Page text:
Press Release: Google and Sony share the top spot in a study of the world’s most reputable companies conducted by Reputation Institute. Disney, BMW, and Daimler round out the top five in a consumer survey that measured the reputations of 600 of the world’s most prominent companies. The study provides a first ever assessment of the global reputation landscape — the companies that are most liked, trusted, and respected by the general public across 24 countries. Data collection was powered by Survey Sampling International.
The study was conducted in two parts. In January 2010, Reputation Institute measured the reputations of the world’s 600 largest companies in their home countries. The highest rated companies in each of 32 countries were then selected as candidates for a second study that also rated the world’s most visible and valuable corporate brands provided they had above average home country reputations. The outcome of the second study was a final roster of 28 global companies that are well regarded at home but that have also successfully exported their reputations around the world.
“Technology has a powerful grip on the global rankings,” says Dr. Charles Fombrun, Chairman of Reputation Institute. “Companies like Google, Sony, Apple, Nokia, Intel, and Microsoft have earned our trust and respect because they are all-pervasive solution-providers that affect our daily lives. Disney’s global mind-share as an entertainment provider is remarkable, as is the admiration with which consumers hold auto-makers BMW and Daimler/Mercedes-Benz. They are power-houses of reputation-building around the world.”
Reputation Institute examined how these companies were perceived across five regions: Asia, Central Europe, Central & South America, North America, and Northern Europe.
Top rated Sony and Google were consistently strong around the world, with Sony scoring among the top five in all regions and Google in four of the five regions. Google did not make it into Asia’s top five.
The rankings within regions are:
Asia: 1) The Walt Disney Company, 2) Daimler/Mercedes Benz, 3) BMW, 4) Sony, and 5) Singapore Airlines.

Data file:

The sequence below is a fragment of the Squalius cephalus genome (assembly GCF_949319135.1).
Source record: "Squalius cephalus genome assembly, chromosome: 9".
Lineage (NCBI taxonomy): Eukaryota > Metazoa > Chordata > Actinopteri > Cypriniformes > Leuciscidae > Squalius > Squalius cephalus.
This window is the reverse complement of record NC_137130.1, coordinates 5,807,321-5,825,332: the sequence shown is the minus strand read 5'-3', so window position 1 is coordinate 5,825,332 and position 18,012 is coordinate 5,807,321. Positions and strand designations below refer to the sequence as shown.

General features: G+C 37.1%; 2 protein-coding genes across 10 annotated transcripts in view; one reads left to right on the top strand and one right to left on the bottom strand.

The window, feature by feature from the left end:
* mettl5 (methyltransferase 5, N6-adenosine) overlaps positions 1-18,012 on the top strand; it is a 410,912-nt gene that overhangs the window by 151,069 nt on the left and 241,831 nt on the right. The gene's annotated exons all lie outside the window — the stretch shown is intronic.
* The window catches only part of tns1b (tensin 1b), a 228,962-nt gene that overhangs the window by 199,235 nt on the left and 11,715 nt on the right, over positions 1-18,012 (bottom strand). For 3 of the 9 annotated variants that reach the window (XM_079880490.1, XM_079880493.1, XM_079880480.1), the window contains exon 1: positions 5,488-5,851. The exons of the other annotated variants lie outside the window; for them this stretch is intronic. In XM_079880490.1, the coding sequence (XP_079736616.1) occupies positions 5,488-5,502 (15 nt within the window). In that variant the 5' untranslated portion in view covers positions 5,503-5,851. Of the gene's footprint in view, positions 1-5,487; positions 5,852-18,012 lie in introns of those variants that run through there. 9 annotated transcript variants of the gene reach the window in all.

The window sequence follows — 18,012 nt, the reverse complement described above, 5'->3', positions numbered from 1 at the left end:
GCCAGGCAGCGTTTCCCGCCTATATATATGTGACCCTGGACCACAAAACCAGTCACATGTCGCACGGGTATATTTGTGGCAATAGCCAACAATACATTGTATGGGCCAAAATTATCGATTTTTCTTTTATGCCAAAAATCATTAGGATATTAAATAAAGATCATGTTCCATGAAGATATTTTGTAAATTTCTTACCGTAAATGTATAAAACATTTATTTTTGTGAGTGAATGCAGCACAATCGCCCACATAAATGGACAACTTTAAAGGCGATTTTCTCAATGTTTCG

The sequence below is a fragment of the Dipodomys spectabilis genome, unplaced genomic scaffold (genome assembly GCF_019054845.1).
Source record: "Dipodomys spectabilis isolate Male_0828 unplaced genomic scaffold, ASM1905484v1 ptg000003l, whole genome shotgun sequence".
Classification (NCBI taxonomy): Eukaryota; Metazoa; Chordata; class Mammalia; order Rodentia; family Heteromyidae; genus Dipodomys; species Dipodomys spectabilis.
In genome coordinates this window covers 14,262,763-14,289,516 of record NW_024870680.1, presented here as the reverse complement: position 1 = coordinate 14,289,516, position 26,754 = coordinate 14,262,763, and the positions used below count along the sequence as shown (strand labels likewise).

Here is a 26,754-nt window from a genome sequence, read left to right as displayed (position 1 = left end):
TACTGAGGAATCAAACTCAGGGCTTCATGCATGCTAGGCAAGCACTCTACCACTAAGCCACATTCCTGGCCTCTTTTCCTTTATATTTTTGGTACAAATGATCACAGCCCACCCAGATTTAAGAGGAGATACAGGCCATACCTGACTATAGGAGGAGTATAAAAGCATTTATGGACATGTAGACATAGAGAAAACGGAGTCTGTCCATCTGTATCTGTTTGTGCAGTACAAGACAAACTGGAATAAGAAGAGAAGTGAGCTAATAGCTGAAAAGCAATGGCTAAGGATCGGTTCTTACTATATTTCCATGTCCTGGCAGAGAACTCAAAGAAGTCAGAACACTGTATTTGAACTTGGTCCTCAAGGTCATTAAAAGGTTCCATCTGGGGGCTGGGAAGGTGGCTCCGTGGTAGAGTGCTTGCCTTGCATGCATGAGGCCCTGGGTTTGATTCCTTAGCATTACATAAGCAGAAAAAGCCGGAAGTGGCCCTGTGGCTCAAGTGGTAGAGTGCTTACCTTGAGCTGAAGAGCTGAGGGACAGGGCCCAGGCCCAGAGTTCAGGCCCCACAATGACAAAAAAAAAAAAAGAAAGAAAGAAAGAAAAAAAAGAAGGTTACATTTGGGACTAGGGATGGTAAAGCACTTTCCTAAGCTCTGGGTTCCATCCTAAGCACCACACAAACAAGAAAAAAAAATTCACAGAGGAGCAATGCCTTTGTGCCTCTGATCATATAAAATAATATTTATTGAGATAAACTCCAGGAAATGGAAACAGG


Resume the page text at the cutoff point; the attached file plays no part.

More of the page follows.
Central Europe: 1) Sony, 2) BMW, 3) Google, 4) Volkswagen, and 5) Daimler/Mercedes Benz.
Central & South America: 1) Nestle, 2) Sony, 3) Google, 4) BMW, and 5) Johnson & Johnson.
North America: 1) Johnson & Johnson, 2) Google, 3) Nestle, 4) The Walt Disney Company, and 5) Sony.
Northern Europe: 1) Google, 2) IKEA, 3) Sony, 4) The Walt Disney Company, and 5) Singapore Airlines.
Reputation, Can You Take it With You?
Most companies can expect to be more liked, trusted, admired and respected in their home countries than around the world. Of the 54 companies measured in the study, only five had a better reputation globally than they enjoy in their home markets: Apple, Ford, Google, Nestle, and Sony.
According to Kasper Nielsen, Managing Partner of Reputation Institute, “companies often ask us whether we think they can export their home-grown reputations to other countries. Based on this study, the answer is a qualified yes. Some have done it, but most have not fared as well abroad as they could. It clearly suggests that the same communication strategies used in one country will not always succeed in another. In our reputation analyses, we find that what matters most to consumers can vary widely from one country or region to another. But universally it pays off to build reputation. If you improve reputation by 5 points you improve recommendations by 6%. So companies must identify what people are expecting from them so they can identify areas to focus on in order to earn the support of consumers.”
[Source: PRNewsWire ]